The PPP waives guarantee and other servicing fees, makes inapplicable the requirement that the employer be unable to obtain credit elsewhere, waives personal guarantee requirements, caps the interest rate at 4%, provides complete payment deferment relief (including payment of principal, interest and fees) for not less than 6 months and not more than 1 year, waives prepayment penalties, and does not preclude recipients of economic injury disaster loans for purposes other than payroll costs.

5. Loan Repayment?

So long as the funds from loans issued pursuant to the PPP are used for the purposes listed above, the principal balance is eligible for loan forgiveness.  To apply for loan forgiveness, employers will need to deliver the following documentation to the lender:

a. Documentation verifying the number of full-time equivalent (“FTE”) employees on payroll and pay rates for the period of January 1, 2020 to June 30, 2020 (including payroll tax filings);

b. Documentation confirming rent, utilities or mortgage interest payment amounts;

c. Certification from the employer confirming the truth of the documentation; and

d. Any other documentation the SBA may request.

If employers use the funds appropriately and provide the correct documentation, the principal balance (but not the interest) will be forgiven.  This forgiven debt will be treated as cancellation of indebtedness income except that it will not be included in the employer’s gross income.

6. Limitations on Forgiveness?

The purpose of PPP loans is to maintain business continuity, and especially, maintain payrolls.  In the event that an employer reduces its headcount during the period of covered period, the amount of principal eligible for forgiveness will be reduced.  Further, in the event that an employer has already laid off employees prior to the enactment of the CARES Act, that employer will have to rehire its employees or otherwise close the gap between its headcount on February 15, 2020 and its headcount on the date that is 30 days after the enactment of the CARES Act.  This rehiring must occur no later than June 30, 2020.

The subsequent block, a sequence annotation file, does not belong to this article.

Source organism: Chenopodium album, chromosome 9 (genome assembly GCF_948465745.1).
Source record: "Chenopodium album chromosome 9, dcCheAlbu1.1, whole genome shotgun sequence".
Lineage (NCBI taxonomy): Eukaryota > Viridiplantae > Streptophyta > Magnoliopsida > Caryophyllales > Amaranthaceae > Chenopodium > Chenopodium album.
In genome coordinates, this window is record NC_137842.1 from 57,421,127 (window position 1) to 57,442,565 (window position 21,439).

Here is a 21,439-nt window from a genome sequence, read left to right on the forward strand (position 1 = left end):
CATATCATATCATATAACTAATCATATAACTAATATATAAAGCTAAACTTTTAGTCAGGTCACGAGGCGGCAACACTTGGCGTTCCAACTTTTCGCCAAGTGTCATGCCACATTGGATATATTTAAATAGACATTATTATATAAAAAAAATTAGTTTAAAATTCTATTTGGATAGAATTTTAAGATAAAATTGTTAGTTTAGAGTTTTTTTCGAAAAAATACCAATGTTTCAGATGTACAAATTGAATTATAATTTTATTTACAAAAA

Further, any reduction in compensation to employees in excess of 25% of the employees’ compensation on February 15, 2020, shall also lead to a reduction in the amount of principal eligible for forgiveness.  However, employees making more than $100,000 may have their salaries reduced by more than 25% and not have such reduction counted against the amount the employer is entitled to forgive.

© 2020 Davis|Kuelthau, s.c. All Rights Reserved

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About this Author

Lawrence Glusman Real Estate Attorney Davis Kuelthau
Shareholder

Larry’s practice focuses on commercial lending, real estate and business transactions. It also includes creditors’ rights in litigation, foreclosure and various insolvency proceedings. For more than 20 years, Larry has represented Milwaukee Economic Development Corporation (MEDC), a trailblazing non-profit lender which invests in the Milwaukee business community. He has documented and closed hundreds of MEDC loans to a wide array of local businesses, helping them achieve their business goals.

Larry also represents established and start-up businesses with real estate and asset...

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Mike van Someren Real Estate Attorney  Davis Kuelthau Law FIrm
Associate

Mike is a member of the real estate, commercial finance, and corporate practice groups at Davis and Kuelthau. He regularly counsels clients in all aspects of commercial real estate transactions, including providing advice on entity selection and formation, drafting purchase and sale agreements, offers to purchase, performing due diligence, and negotiating and drafting agreements with municipalities and other stakeholders. He has extensive experience counseling clients on land use and zoning matters, such as drafting easements and restrictive covenants, and providing advice regarding project requirements under local zoning laws. Mike also represents landlords and tenants in the drafting and negotiation of retail, healthcare, industrial and office lease agreements.

In addition to his commercial real estate work, Mike advises clients on corporate matters. He focuses specifically on corporate governance issues, business to business contract review and negotiation and business to consumer contract drafting. Mike represents clients in merger and acquisition transactions, negotiating and drafting stock purchase and asset purchase agreements and performing due diligence research.

Representing clients on commercial finance transactions, Mike addresses their capital needs, including structuring joint ventures, raising cash from investors through the sale of securities in private placements, as well as tax credit financing when available. Mike also represents borrowers and lenders in the negotiation and drafting of loan documents.

414.225.1433